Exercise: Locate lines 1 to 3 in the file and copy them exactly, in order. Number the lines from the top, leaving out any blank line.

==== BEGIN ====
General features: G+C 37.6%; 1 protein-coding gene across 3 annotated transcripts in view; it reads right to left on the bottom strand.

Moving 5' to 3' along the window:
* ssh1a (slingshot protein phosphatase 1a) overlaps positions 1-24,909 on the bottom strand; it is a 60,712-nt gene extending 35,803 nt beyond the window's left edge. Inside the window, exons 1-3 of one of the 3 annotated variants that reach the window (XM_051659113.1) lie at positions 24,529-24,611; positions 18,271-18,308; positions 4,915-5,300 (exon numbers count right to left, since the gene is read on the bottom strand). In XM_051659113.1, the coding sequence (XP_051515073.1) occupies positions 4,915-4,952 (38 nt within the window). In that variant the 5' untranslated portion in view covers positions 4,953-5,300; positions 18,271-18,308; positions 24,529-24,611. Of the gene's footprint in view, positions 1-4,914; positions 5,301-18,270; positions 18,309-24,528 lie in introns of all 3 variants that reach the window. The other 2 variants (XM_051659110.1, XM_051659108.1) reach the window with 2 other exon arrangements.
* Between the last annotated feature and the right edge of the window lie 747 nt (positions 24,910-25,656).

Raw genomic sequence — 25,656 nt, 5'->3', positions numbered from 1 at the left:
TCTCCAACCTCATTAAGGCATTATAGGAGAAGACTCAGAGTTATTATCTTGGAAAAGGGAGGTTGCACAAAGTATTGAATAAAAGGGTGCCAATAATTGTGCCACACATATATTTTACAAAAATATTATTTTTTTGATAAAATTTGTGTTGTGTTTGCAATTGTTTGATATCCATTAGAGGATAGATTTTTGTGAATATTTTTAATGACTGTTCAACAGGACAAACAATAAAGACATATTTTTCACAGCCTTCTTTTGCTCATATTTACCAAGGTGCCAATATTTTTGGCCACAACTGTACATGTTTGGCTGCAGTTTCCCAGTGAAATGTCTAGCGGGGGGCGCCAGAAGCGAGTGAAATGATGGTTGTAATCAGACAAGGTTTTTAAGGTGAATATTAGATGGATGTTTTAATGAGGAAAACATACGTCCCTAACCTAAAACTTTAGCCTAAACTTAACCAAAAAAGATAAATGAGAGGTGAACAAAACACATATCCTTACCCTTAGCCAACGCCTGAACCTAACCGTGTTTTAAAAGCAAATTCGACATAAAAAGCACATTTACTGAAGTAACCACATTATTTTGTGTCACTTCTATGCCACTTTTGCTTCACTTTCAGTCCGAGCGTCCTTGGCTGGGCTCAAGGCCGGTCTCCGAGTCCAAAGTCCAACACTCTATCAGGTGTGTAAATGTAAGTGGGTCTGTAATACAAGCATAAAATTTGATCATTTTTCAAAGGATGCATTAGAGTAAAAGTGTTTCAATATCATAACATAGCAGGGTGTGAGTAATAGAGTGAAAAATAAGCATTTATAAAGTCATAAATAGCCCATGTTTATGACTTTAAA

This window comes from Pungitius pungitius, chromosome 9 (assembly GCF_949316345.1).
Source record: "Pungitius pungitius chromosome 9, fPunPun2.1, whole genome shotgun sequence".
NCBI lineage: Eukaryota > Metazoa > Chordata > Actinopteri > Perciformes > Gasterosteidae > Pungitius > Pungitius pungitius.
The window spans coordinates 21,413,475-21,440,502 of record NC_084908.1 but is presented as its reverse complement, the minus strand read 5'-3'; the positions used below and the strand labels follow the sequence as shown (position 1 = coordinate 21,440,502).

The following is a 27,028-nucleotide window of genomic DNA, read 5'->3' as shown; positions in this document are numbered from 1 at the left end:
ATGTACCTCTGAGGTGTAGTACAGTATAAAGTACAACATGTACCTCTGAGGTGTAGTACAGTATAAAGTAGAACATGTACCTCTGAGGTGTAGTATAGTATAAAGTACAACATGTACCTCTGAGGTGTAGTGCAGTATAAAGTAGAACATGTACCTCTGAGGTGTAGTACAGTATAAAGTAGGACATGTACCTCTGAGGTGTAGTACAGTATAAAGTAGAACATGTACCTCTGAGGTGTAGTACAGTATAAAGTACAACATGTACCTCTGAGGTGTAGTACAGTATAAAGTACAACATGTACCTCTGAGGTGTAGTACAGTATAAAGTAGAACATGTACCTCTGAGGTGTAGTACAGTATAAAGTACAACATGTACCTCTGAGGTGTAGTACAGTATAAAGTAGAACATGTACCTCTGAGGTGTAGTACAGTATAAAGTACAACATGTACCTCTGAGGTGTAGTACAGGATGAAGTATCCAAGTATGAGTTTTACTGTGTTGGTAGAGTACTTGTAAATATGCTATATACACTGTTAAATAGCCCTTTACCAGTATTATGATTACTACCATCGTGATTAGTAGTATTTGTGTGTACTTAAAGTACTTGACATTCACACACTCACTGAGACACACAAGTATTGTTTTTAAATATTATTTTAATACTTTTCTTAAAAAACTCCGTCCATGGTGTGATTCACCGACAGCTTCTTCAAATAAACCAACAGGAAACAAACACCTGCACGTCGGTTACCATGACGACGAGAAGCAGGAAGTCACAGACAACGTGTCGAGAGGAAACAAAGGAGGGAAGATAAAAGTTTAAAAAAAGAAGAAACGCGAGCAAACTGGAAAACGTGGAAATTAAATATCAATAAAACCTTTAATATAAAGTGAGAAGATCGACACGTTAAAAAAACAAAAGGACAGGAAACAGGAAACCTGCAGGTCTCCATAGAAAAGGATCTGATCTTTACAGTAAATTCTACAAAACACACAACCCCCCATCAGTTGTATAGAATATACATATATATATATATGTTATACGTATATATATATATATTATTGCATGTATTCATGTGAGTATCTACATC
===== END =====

General features: G+C 37.6%; 1 protein-coding gene across 3 annotated transcripts in view; it reads right to left on the bottom strand.

Moving 5' to 3' along the window:
* ssh1a (slingshot protein phosphatase 1a) overlaps positions 1-24,909 on the bottom strand; it is a 60,712-nt gene extending 35,803 nt beyond the window's left edge. Inside the window, exons 1-3 of one of the 3 annotated variants that reach the window (XM_051659113.1) lie at positions 24,529-24,611; positions 18,271-18,308; positions 4,915-5,300 (exon numbers count right to left, since the gene is read on the bottom strand). In XM_051659113.1, the coding sequence (XP_051515073.1) occupies positions 4,915-4,952 (38 nt within the window). In that variant the 5' untranslated portion in view covers positions 4,953-5,300; positions 18,271-18,308; positions 24,529-24,611. Of the gene's footprint in view, positions 1-4,914; positions 5,301-18,270; positions 18,309-24,528 lie in introns of all 3 variants that reach the window. The other 2 variants (XM_051659110.1, XM_051659108.1) reach the window with 2 other exon arrangements.